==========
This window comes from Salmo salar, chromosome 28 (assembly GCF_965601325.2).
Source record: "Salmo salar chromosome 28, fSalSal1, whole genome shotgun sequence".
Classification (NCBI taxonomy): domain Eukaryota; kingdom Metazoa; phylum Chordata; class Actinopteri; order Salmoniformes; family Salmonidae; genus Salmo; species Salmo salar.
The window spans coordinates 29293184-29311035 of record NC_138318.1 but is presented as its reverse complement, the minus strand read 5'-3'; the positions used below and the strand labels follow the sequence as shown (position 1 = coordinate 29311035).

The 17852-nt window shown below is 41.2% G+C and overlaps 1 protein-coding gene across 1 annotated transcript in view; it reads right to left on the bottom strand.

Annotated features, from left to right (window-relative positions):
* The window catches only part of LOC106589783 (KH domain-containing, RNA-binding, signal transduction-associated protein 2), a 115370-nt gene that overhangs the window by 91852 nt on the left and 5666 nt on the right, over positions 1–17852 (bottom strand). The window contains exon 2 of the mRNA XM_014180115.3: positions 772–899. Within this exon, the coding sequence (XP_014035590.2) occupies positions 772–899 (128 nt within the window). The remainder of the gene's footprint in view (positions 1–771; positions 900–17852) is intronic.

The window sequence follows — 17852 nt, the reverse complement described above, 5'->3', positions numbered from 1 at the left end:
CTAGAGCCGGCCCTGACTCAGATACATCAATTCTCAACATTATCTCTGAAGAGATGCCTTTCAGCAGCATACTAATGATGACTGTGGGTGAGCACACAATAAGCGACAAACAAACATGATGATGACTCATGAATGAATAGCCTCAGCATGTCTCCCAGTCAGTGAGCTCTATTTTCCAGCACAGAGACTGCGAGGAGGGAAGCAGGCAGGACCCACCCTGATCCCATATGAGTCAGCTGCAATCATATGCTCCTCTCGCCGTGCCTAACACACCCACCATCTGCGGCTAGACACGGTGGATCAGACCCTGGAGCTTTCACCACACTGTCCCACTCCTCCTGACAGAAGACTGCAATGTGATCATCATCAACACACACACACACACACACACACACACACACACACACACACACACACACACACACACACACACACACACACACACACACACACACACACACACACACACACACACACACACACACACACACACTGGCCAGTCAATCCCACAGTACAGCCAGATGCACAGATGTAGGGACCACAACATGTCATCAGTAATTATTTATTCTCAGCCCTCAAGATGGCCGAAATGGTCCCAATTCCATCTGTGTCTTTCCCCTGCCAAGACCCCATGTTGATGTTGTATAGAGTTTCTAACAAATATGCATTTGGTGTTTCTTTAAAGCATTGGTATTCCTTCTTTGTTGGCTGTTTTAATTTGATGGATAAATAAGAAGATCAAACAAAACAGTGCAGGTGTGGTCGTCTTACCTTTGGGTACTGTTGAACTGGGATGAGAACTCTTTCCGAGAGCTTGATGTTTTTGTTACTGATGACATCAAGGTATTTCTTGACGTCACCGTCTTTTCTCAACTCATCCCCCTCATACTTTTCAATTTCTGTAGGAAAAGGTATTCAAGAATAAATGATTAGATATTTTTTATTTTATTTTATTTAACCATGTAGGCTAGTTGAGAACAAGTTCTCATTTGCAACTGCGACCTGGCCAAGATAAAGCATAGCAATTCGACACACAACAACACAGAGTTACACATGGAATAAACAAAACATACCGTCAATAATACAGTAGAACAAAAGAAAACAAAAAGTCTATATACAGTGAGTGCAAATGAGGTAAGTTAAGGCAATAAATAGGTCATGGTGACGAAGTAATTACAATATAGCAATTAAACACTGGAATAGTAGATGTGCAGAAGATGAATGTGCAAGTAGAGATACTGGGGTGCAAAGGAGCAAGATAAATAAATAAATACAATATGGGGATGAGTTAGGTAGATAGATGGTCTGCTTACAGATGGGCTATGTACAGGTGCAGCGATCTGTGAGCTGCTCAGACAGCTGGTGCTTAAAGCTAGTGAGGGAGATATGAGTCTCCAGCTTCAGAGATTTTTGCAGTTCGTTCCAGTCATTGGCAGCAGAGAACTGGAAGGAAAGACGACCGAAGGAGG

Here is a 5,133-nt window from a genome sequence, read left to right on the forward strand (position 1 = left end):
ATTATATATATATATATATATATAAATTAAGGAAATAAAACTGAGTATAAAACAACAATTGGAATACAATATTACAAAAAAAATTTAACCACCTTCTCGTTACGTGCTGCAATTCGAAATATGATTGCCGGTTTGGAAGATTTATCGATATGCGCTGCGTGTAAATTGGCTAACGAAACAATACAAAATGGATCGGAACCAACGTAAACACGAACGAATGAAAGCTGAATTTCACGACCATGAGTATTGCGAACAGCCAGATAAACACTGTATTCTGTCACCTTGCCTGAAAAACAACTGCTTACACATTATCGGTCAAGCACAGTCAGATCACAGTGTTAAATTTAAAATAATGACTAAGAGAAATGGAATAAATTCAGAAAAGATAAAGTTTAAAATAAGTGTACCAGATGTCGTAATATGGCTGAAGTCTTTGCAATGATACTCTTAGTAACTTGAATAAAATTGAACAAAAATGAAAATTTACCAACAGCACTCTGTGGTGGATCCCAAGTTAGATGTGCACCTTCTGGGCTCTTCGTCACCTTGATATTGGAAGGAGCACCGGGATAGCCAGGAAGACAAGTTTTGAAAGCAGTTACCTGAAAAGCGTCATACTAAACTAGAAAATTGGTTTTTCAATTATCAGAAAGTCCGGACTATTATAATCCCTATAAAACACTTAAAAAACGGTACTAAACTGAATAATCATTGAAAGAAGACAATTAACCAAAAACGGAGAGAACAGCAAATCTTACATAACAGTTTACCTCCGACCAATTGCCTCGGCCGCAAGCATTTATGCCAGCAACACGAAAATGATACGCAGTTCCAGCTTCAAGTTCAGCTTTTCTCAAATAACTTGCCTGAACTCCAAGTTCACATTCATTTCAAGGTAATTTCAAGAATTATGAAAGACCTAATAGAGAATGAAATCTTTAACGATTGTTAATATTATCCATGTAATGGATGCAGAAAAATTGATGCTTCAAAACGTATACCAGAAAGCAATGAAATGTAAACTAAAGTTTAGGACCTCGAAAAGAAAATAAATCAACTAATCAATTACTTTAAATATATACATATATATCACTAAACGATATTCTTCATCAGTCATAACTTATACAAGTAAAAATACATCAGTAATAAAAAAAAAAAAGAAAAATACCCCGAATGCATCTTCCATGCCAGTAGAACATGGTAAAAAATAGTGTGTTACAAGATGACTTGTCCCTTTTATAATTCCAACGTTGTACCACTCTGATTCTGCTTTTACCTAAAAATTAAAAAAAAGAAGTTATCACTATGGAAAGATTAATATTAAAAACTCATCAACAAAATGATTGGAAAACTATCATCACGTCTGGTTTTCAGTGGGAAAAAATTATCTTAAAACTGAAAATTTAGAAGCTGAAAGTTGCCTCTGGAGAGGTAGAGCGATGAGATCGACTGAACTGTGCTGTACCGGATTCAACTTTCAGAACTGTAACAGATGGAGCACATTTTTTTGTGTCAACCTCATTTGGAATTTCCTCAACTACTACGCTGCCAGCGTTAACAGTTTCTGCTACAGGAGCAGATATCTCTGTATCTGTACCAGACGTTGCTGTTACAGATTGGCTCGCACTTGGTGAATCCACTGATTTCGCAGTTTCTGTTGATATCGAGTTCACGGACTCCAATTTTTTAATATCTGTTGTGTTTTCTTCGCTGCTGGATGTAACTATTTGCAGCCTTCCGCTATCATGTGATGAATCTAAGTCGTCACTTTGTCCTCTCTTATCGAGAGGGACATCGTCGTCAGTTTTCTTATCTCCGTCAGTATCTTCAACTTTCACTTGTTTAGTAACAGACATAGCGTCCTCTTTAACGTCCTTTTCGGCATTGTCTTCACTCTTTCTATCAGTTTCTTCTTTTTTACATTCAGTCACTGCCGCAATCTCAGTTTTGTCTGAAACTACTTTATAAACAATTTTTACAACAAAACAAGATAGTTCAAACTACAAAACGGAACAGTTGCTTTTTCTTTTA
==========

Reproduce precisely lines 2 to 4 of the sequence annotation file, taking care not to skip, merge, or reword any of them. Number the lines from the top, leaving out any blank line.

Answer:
Source record: "Salmo salar chromosome 28, fSalSal1, whole genome shotgun sequence".
Classification (NCBI taxonomy): domain Eukaryota; kingdom Metazoa; phylum Chordata; class Actinopteri; order Salmoniformes; family Salmonidae; genus Salmo; species Salmo salar.
The window spans coordinates 29293184-29311035 of record NC_138318.1 but is presented as its reverse complement, the minus strand read 5'-3'; the positions used below and the strand labels follow the sequence as shown (position 1 = coordinate 29311035).